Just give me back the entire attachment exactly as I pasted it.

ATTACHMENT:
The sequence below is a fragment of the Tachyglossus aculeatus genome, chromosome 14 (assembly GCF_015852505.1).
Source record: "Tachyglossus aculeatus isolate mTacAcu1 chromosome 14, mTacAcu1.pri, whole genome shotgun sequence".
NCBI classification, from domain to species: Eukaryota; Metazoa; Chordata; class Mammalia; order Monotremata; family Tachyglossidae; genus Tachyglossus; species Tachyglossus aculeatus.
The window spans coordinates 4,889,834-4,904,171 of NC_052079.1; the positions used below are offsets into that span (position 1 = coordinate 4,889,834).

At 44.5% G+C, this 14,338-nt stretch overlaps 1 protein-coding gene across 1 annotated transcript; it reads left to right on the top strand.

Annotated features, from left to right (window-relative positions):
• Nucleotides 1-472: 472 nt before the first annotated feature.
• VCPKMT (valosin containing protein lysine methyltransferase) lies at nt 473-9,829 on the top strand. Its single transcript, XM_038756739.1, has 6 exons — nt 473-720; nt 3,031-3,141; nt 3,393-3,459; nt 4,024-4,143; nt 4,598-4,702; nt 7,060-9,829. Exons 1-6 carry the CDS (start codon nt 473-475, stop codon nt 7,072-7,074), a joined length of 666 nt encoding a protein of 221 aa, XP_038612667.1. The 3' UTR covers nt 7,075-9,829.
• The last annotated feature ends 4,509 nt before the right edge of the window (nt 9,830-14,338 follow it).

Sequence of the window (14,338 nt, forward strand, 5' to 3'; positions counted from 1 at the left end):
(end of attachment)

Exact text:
The sequence below is a fragment of the Tachyglossus aculeatus genome, chromosome 14 (assembly GCF_015852505.1).
Source record: "Tachyglossus aculeatus isolate mTacAcu1 chromosome 14, mTacAcu1.pri, whole genome shotgun sequence".
NCBI classification, from domain to species: Eukaryota; Metazoa; Chordata; class Mammalia; order Monotremata; family Tachyglossidae; genus Tachyglossus; species Tachyglossus aculeatus.
The window spans coordinates 4,889,834-4,904,171 of NC_052079.1; the positions used below are offsets into that span (position 1 = coordinate 4,889,834).

At 44.5% G+C, this 14,338-nt stretch overlaps 1 protein-coding gene across 1 annotated transcript; it reads left to right on the top strand.

Annotated features, from left to right (window-relative positions):
• Nucleotides 1-472: 472 nt before the first annotated feature.
• VCPKMT (valosin containing protein lysine methyltransferase) lies at nt 473-9,829 on the top strand. Its single transcript, XM_038756739.1, has 6 exons — nt 473-720; nt 3,031-3,141; nt 3,393-3,459; nt 4,024-4,143; nt 4,598-4,702; nt 7,060-9,829. Exons 1-6 carry the CDS (start codon nt 473-475, stop codon nt 7,072-7,074), a joined length of 666 nt encoding a protein of 221 aa, XP_038612667.1. The 3' UTR covers nt 7,075-9,829.
• The last annotated feature ends 4,509 nt before the right edge of the window (nt 9,830-14,338 follow it).

Sequence of the window (14,338 nt, forward strand, 5' to 3'; positions counted from 1 at the left end):